Susan Rice, the former national security advisor under President Barack Obama, adamantly denied that she leaked intelligence reports on her successor, Michael Flynn.
After Monday’s bombshell report from Bloomberg View’s Eli Lake led some to wonder if Susan Rice had leaked damaging information to reporters about Flynn, Rice was forced to go on camera to deny that she used any of the data collected in the reports for political purpose.
In an interview with MSNBC’s Andrea Mitchell, Rice asserted that she did not leak Flynn’s name, nor participate in a politically motivated campaign to collect information on Trump or members of his team.
WATCH: Susan Rice insists “I leaked nothing to nobody” https://t.co/kAsbu4VJDN
— MSNBC (@MSNBC) April 4, 2017
In the leaked reports, Flynn was identified as having contact with Russian Ambassador Sergey Kislyak, before and after the election, that was deemed inappropriate. Flynn was said to have discussed easing possible U.S. sanctions against Russia with Kislyak. Since those talks happened prior to Trump assuming office and while Flynn was still a private citizen, the contact was a possible violation of the Logan Act.
As reported by the Inquisitr, Flynn was forced to resign, after only 24 days on the job, when it was discovered that he had misled Vice President Mike Pence about the nature of his conversations with Kislyak.
While denying that she had leaked Flynn’s name, Rice admitted that she requested the unmasking of some American names, which included members of Trump’s camp, to better understand the intelligence contained in the reports.
— MSNBC (@MSNBC) April 4, 2017
It was only two weeks ago that Susan Rice appeared to deny any involvement in or knowledge of unmasking of a U.S. citizen.
As Rice was preparing to make an appearance on PBS NewsHour, House Intelligence Committee Chairman Devin Nunes was in the midst of a press conference on the White House grounds. The California Republican revealed that information had been incidentally collected on members of Trump’s transition team. He qualified his claims by adding that he believed the information had been collected in a legal manner.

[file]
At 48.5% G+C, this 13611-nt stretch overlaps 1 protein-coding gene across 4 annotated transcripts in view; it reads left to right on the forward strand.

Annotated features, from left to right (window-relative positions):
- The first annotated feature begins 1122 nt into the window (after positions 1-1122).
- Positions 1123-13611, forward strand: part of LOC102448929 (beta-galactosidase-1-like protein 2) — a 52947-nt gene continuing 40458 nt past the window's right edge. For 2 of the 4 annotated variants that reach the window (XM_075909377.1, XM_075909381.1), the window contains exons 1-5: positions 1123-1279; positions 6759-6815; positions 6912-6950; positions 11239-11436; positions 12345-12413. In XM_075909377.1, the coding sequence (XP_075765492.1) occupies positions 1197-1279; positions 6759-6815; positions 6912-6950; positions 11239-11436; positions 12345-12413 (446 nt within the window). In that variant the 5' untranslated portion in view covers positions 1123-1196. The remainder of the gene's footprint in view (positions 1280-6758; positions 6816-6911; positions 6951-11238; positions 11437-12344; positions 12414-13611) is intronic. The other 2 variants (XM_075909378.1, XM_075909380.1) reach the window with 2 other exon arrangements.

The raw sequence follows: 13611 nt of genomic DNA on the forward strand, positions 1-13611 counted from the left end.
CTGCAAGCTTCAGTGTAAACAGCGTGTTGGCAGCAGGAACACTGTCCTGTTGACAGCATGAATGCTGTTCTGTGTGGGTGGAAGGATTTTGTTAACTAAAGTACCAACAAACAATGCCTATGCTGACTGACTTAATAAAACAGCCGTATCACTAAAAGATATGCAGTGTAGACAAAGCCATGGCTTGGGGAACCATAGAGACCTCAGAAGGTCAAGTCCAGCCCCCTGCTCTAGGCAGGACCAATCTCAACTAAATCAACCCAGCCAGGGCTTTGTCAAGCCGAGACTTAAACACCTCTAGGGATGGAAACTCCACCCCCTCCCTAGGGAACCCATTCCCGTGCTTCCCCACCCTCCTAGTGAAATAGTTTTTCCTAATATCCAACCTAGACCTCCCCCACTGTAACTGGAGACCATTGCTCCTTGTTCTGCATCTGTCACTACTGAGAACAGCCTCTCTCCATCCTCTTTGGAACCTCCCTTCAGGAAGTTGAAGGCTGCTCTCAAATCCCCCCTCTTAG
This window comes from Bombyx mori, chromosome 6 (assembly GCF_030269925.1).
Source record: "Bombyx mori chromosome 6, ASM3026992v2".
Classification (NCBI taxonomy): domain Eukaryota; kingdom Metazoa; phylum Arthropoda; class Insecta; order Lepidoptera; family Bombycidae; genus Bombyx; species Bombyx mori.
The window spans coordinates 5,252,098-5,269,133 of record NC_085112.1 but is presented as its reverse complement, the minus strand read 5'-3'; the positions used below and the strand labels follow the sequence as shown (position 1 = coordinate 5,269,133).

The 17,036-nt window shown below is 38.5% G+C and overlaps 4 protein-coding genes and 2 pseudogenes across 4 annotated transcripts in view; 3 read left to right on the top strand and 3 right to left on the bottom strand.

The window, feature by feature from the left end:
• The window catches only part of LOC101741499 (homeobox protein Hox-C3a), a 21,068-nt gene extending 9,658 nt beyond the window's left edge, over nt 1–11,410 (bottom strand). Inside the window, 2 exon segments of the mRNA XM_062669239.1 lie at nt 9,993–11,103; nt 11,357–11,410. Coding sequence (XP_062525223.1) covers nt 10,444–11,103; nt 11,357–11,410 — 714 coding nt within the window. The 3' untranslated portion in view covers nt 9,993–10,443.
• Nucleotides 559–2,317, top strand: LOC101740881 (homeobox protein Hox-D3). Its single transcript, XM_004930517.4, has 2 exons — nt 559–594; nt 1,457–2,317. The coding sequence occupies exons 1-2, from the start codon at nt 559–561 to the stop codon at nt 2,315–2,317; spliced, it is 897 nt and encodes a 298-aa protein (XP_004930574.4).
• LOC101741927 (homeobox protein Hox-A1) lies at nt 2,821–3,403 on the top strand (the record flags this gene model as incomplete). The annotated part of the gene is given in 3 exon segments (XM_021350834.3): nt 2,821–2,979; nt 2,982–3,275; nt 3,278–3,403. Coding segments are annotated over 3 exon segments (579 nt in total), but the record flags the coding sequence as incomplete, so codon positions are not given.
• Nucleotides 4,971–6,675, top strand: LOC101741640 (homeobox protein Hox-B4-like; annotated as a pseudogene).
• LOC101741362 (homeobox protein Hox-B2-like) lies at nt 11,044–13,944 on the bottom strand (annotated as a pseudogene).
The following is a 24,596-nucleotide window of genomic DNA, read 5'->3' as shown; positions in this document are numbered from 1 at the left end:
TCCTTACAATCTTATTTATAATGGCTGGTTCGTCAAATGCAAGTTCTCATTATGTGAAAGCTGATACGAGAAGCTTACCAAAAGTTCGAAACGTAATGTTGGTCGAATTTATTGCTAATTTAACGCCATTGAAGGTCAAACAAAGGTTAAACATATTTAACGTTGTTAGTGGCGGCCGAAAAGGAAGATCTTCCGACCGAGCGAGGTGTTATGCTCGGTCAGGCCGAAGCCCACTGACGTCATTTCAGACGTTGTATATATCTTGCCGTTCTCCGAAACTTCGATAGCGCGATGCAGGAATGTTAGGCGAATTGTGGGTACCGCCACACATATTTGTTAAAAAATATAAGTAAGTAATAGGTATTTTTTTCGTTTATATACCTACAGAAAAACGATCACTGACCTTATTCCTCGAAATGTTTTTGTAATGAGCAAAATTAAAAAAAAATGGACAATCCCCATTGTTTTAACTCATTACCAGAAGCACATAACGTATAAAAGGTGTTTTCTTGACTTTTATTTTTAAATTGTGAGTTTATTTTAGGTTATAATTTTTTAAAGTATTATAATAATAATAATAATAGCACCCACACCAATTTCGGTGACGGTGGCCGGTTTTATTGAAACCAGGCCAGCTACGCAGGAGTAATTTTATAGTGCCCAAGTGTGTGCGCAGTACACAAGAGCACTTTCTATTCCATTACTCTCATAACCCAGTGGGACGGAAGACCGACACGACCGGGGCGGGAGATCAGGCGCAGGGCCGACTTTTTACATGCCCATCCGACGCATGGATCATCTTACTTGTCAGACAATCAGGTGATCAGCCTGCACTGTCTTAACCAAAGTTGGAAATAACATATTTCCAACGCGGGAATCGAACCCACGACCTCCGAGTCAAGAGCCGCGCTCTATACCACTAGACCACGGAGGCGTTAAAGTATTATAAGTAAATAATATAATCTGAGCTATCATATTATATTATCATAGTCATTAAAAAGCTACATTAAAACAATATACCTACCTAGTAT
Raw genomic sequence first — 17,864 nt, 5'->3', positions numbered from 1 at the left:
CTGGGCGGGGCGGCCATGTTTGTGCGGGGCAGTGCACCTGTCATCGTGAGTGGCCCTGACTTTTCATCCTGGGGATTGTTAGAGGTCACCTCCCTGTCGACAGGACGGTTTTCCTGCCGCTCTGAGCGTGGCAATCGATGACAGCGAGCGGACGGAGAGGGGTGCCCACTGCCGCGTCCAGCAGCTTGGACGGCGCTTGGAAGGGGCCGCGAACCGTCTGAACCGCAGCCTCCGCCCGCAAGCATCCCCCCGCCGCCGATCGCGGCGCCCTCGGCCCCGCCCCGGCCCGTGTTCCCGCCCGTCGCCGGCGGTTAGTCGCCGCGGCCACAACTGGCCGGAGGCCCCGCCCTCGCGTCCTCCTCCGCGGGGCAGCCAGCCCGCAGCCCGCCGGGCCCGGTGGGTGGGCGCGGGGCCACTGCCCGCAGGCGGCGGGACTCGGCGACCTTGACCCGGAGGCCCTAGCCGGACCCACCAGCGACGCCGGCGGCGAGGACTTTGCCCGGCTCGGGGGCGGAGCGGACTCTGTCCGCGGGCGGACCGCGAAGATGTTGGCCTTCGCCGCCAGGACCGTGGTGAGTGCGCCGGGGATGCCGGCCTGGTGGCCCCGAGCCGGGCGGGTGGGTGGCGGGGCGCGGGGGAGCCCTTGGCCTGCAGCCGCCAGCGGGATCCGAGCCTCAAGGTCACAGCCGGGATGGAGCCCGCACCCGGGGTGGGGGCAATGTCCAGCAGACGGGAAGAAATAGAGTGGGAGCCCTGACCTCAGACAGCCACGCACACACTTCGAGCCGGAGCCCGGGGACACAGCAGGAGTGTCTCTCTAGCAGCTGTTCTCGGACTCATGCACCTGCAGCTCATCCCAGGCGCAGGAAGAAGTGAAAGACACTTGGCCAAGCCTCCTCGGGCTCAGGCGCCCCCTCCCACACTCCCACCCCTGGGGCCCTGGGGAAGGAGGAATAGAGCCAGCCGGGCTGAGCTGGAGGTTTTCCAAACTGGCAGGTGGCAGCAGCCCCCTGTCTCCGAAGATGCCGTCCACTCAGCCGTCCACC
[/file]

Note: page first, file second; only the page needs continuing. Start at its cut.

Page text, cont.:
While speaking to Judy Woodruff, Rice appeared to say that she was unaware of information being collected on Trump and his team during the transition period.
PBS releases full transcript of Susan Rice Q&A 'people have distorted,' but Brit Hume's not buying it https://t.co/k1Kpx7WZg3
— Twitchy Team (@TwitchyTeam) April 4, 2017
Following Rice’s MSNBC appearance, multiple media outlets pointed out that the new interview appeared to contradict her PBS interview.
Rice tweeted a clarification that her remarks pertained to being unaware of what reports Nunes was referring to in his press conference.
I said I did not know what reports Nunes was referring to when he spoke to the press. I still do not. But the full HPSCI needs to know. https://t.co/V1xyRNRyJK
— Susan Rice (@AmbassadorRice) April 4, 2017
She may have the opportunity to further explain herself. Fox News reported that Senate Republicans, including Kentucky’s Rand Paul, are now calling for Rice to testify before the House Intelligence Committee.
Rand Paul calls unmasking report a 'smoking gun,' says Susan Rice must testify under oath https://t.co/Z8AkYuZqYO
— Fox News (@FoxNews) April 4, 2017
This is not the first scandal to plague Susan Rice.
Rice was considered the frontrunner to replace Hillary Clinton as secretary of state following Obama’s re-election in 2012. However, Republicans, in both the House and Senate, called for Rice to remove herself from consideration for the top diplomatic spot over her involvement in misleading the American public about events that led to the attack on the U.S. consulate in Benghazi, which claimed the lives of four Americans in 2012.
While appearing on several news shows, including ABC’s This Week, Rice, then the U.S. Ambassador to the United Nations, said that the attacks were not pre-meditated, but instead a reaction to an anti-Islamic film.
As the Independent reported at the time, officials inside the State Department disagreed with Rice.
“Senior officials are increasingly convinced, however, that the ferocious nature of the Benghazi attack, in which rocket-propelled grenades were used, indicated it was not the result of spontaneous anger due to the video, called Innocence of Muslims. Patrick Kennedy, Under-Secretary at the State Department, said he was convinced the assault was planned due to its extensive nature and the proliferation of weapons.”
Two years later, Rice found herself in hot water for praising Bowe Bergdahl.
Bergdahl was an Army soldier who disappeared in June 2009. His release was secured as part of a highly controversial prisoner exchange, where Obama released five Guantanamo Bay detainees in exchange for Bergdahl. Questions still linger about whether Bergdahl was captured or abandoned his post. He is still facing a court-martial and is expected to appear in court in May.
After Bergdahl’s release, Rice said he had served with “honor and distinction,” but days later, Rice went on CNN to clarify and defend her statement.
“I realize there has been lots of discussion and controversy around this, but what I was referring to was the fact that this was a young man who volunteered to serve his country in uniform at a time of war. That, in and of itself, is a very honorable thing.”
Based on Susan Rice’s history of contradicting, confusing, and sometimes misleading statements, no one should be surprised to see Nunes add Rice to the House Intelligence Committee’s witness list within the next month.
[Featured Image by Charles Dharapak/AP Images]